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FRI0320 Disease Severity in Patients with Discoid Lupus Erythematosus from A Real-World Setting
  1. B. Hoskin1,
  2. S. Lobosco1,
  3. D. Bell1,
  4. A. Kao2,
  5. S. Hall3,
  6. S.-Y. Chen4
  1. 1Adelphi Real World, Cheshire, United Kingdom
  2. 2Immunology Clinical Development
  3. 3Epidemiology
  4. 4HEOR, Global Market Access, Biogen, Cambridge, MA, United States


Background Real-world data on the severity of discoid lupus erythematosus (DLE) are scarce, limiting our understanding of the clinical course of this chronic disease that disproportionately affects minorities.

Objectives To assess the clinical burden and unmet need by disease severity in DLE patients.

Methods Data were drawn from a 2013 multinational survey of clinical practice that included 101 dermatologists across the US and EU (France, Germany, Italy, Spain & UK). Dermatologists completed the patient record (PRFs) for their next five consulting patients with cutaneous lupus erythematosus. The present analyses were a subset of patients with DLE, categorized by dermatologists into two groups based on their severity at the current visit: 1) mild, and 2) moderate/severe. The two groups were compared in bivariate analyses, using Mann-Whitney-U tests and Fisher's exact tests.

Results Final analyses included 315 DLE patients; 72% were female; mean age at diagnosis=39.7 years; mean disease duration=4.4 years. At diagnosis, 74% of DLE patients had moderate-to-severe DLE, and 10% had joints affected; at the current visit, the corresponding proportions were 27% and 11%. Among DLE patients currently presenting as moderate-to-severe, achieving remission was less common (14% vs. 60% among mild DLE patients; p≤0.0001). Patients moderate-to-severe during the present visit were more likely to be currently flaring (18% vs. 4%; p≤0.0001) or have flared in the last 12 months (37% vs. 16%; p=0.0001). Finally, dermatologist satisfaction with the level of control from treatment was also significantly lower amongst currently moderate/severe DLE patients (39% satisfied vs. 91% mild; p≤0.0001), with dermatologists reporting that better control can be achieved in over a quarter of moderate/severe DLE patients (27% vs. 3% mild; p≤0.0001).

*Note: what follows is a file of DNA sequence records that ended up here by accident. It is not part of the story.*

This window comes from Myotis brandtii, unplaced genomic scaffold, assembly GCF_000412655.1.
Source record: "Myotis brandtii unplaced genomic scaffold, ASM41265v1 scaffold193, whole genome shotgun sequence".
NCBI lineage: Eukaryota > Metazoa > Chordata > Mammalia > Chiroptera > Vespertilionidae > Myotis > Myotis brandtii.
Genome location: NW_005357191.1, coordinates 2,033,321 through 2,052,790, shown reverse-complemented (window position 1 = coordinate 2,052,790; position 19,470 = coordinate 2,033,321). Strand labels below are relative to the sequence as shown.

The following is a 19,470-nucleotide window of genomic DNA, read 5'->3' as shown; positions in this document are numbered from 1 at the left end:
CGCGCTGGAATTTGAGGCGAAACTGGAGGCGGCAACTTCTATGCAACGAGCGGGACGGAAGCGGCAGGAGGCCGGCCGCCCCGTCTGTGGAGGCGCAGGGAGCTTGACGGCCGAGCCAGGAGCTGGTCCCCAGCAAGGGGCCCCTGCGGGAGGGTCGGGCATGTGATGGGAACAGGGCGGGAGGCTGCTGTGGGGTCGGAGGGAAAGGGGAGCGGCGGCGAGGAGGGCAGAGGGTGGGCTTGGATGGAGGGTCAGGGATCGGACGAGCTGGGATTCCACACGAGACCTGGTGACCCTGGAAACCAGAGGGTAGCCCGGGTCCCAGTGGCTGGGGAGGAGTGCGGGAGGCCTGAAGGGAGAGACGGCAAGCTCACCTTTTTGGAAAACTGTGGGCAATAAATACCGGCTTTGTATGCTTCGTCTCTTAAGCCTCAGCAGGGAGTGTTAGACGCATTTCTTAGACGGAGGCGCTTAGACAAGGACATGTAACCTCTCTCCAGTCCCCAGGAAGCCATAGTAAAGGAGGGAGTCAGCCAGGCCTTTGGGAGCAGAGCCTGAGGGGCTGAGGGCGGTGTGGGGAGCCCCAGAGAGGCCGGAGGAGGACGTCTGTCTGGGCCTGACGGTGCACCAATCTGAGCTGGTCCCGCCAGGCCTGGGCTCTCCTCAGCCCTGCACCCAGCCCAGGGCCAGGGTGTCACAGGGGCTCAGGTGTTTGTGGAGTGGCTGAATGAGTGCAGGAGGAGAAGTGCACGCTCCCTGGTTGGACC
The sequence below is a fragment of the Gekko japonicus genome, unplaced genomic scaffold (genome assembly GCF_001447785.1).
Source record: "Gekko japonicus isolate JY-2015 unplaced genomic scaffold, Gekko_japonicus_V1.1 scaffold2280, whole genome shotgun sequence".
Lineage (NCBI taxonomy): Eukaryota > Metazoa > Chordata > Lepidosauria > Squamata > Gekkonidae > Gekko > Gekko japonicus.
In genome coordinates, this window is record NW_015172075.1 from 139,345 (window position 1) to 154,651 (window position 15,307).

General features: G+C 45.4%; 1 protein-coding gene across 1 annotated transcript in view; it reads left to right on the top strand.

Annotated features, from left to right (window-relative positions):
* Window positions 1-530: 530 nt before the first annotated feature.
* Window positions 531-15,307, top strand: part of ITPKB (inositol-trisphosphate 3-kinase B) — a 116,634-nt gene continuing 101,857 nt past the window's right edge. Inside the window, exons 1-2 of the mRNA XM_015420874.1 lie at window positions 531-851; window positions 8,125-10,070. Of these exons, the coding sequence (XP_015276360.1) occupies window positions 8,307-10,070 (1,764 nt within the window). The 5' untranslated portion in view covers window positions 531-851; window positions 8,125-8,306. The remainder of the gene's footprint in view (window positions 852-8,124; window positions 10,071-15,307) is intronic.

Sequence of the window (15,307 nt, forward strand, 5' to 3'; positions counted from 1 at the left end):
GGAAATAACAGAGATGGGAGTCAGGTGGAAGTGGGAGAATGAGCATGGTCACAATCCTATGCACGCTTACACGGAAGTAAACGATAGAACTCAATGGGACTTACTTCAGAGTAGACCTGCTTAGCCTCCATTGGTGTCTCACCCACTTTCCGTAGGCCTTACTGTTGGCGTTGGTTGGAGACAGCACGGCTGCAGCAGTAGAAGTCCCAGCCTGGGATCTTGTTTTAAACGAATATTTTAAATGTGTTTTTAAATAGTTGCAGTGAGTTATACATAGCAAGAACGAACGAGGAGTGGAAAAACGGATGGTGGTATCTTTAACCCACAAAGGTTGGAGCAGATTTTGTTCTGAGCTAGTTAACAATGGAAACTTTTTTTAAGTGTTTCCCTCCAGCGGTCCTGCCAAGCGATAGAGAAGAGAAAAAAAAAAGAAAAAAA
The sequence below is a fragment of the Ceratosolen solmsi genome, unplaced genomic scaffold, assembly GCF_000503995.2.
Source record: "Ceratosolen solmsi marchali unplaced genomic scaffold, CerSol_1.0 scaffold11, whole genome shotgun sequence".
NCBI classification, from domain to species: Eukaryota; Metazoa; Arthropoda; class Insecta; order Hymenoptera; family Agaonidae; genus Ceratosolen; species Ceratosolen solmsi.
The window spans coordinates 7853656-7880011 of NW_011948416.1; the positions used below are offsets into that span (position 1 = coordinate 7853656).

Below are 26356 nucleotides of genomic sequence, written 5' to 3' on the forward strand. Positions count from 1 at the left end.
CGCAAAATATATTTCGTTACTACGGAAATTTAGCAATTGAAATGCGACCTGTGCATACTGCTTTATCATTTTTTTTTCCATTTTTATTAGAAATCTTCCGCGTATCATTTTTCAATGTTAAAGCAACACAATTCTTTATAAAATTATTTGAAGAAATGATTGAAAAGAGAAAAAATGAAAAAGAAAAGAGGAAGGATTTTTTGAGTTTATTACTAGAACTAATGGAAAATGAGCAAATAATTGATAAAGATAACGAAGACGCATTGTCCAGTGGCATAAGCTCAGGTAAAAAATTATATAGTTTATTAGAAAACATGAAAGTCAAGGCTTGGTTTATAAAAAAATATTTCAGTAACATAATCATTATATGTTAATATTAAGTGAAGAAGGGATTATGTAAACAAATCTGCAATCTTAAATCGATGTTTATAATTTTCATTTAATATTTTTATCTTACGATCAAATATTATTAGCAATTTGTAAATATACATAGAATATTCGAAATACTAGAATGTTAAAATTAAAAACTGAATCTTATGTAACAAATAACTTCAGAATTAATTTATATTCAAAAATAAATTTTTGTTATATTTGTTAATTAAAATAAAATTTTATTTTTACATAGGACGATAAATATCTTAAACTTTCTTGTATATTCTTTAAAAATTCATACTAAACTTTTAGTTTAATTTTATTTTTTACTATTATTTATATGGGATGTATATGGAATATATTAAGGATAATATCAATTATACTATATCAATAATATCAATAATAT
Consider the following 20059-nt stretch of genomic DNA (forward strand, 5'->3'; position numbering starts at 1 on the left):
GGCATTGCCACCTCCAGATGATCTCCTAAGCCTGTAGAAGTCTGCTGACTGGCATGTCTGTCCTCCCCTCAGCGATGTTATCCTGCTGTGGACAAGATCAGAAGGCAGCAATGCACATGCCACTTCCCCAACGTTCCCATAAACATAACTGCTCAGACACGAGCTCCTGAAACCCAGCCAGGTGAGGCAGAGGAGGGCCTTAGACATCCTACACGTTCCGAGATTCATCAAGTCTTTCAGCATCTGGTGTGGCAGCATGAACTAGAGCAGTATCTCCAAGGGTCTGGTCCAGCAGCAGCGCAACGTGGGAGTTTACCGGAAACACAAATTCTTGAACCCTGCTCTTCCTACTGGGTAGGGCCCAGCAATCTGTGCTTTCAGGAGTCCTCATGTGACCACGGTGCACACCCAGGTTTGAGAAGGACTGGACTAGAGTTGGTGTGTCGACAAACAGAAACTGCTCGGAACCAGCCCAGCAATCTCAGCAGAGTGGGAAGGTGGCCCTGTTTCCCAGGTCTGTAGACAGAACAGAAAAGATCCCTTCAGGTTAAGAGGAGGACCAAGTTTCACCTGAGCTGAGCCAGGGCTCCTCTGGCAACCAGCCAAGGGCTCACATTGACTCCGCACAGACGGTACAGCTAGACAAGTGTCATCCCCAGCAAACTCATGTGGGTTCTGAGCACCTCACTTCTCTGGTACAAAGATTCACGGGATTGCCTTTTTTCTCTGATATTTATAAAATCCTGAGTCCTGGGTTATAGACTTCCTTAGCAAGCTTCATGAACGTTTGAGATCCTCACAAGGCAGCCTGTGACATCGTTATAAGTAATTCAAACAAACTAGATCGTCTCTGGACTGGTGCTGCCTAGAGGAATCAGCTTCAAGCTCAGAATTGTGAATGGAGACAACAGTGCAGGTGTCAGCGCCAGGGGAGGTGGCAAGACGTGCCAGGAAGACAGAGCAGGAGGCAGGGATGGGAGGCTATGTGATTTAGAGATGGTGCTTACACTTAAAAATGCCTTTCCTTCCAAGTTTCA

Conclusions Across regions and despite an average of 4 years since diagnosis, a sizeable proportion of DLE patients (nearly one-third) in clinical care were moderate-to-severe at their current visit, indicating persistence, relapse or worsening. Results suggest an unmet need for better disease control. This study contributes to the scant literature on DLE by informing our understanding of the disease in real-world settings of clinical care, and may help development of appropriate new interventions amongst those not currently controlled under standard therapies.

Acknowledgement These analyses were supported by Biogen.

Disclosure of Interest B. Hoskin Employee of: Adelphi Real World, S. Lobosco Employee of: Adelphi Real World, D. Bell Employee of: Adelphi Real World, A. Kao Employee of: Employee at Biogen at the time of the research, S. Hall Shareholder of: Biogen, Employee of: Biogen, S.-Y. Chen Shareholder of: Biogen, Employee of: Biogen

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